Nurses repeatedly witness the suffering of people with advanced, metastasized cancer who are undergoing chemotherapy. These drugs often seem to diminish rather than enhance the quality of the remaining weeks of their lives.
In the first article in a new AJN series on palliative care, author Marianne Matzo points to research indicating that chemotherapy in end-stage cancer does more harm than good. So what should we do when patients ask (as in this article), “Is the chemotherapy going to help me? And if it’s not, why are they offering it?”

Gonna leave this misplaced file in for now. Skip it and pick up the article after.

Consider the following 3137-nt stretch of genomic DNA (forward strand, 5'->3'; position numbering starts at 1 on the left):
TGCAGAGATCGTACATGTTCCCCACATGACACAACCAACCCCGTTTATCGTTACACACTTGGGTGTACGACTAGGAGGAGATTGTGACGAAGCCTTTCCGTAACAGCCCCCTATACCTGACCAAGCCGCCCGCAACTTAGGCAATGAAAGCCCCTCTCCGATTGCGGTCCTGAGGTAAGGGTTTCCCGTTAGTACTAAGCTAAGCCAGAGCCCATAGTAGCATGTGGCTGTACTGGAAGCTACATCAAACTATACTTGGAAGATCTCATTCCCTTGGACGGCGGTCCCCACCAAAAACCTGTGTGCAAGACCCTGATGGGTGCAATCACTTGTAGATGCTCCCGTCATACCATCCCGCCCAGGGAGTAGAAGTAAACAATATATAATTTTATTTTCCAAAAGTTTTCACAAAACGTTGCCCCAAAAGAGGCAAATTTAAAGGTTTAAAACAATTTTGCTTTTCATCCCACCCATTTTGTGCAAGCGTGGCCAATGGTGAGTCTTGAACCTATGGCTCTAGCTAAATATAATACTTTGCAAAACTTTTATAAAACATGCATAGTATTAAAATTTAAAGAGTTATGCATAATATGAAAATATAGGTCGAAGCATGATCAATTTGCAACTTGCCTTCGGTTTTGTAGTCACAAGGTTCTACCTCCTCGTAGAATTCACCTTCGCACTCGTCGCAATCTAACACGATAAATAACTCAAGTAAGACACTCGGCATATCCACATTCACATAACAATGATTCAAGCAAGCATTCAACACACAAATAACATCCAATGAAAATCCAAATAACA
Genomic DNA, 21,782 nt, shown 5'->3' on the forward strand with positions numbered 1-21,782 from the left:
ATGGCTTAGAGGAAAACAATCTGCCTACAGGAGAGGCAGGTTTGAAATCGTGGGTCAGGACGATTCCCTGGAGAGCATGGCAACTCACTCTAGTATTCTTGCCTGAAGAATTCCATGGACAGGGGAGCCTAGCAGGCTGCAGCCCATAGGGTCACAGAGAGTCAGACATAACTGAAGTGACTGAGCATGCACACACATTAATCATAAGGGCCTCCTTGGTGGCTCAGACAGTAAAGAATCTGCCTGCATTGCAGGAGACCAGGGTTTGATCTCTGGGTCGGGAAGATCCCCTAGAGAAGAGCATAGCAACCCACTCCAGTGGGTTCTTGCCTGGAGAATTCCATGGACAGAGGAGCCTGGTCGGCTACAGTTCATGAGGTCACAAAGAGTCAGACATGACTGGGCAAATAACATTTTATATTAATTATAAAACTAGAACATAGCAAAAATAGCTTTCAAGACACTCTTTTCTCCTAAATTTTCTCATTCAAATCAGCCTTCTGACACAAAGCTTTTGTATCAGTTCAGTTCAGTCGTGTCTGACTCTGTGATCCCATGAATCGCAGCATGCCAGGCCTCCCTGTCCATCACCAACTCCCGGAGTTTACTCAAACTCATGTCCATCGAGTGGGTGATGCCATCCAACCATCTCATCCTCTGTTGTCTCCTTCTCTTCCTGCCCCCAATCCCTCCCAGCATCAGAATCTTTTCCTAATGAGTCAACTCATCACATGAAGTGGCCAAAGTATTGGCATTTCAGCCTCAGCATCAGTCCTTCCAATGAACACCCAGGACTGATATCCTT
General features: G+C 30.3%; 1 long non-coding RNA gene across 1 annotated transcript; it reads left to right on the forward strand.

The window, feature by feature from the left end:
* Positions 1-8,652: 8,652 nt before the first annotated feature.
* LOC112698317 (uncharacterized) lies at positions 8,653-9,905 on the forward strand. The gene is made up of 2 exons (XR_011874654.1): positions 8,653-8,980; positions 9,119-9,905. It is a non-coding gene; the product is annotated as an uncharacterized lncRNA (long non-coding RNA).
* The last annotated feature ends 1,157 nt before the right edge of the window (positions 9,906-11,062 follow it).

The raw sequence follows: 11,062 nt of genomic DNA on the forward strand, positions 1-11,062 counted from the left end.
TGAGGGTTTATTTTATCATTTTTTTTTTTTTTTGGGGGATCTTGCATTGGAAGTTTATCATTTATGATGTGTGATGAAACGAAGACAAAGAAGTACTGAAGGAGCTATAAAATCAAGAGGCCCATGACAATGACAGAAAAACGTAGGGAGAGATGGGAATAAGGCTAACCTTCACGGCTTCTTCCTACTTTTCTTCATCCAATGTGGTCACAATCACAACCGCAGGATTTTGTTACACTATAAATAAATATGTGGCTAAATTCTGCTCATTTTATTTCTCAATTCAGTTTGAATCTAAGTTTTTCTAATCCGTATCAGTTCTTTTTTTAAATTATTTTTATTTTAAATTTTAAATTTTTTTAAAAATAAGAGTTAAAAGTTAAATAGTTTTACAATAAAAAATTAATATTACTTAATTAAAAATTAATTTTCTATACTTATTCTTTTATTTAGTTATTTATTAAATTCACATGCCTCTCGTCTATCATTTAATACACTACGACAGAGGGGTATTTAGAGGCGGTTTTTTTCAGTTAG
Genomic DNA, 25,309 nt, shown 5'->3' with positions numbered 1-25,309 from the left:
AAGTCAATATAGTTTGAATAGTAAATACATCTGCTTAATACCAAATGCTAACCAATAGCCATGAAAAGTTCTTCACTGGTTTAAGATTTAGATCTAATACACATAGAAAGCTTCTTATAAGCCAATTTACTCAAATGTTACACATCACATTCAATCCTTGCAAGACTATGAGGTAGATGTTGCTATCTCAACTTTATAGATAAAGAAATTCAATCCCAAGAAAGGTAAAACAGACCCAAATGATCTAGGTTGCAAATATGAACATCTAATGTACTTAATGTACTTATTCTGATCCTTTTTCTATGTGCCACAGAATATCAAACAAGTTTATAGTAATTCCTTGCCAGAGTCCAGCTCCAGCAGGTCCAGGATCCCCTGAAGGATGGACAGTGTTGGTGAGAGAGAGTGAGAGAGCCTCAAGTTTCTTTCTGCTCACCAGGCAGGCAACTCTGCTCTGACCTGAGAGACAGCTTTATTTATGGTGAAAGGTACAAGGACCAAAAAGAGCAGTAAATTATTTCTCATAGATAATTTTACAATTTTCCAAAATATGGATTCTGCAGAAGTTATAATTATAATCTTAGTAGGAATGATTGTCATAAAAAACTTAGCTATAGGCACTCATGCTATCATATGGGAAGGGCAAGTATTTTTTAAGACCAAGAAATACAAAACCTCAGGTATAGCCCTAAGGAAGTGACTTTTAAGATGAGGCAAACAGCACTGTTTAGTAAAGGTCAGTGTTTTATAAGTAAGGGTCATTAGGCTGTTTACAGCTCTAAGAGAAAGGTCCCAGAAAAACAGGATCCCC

Matzo, director of research for the Hospice and Palliative Nurses Association, discusses when such treatment is most likely to be beneficial. Noting that “quality of life at the end of life often begins with clinicians’ willingness to deal with patients’ distress in facing a life-limiting disease,” she offers suggestions about how best to initiate difficult conversations about a patient’s goals, values, and prognosis.
(This palliative care series has been developed in collaboration with the Hospice and Palliative Nurses Association.)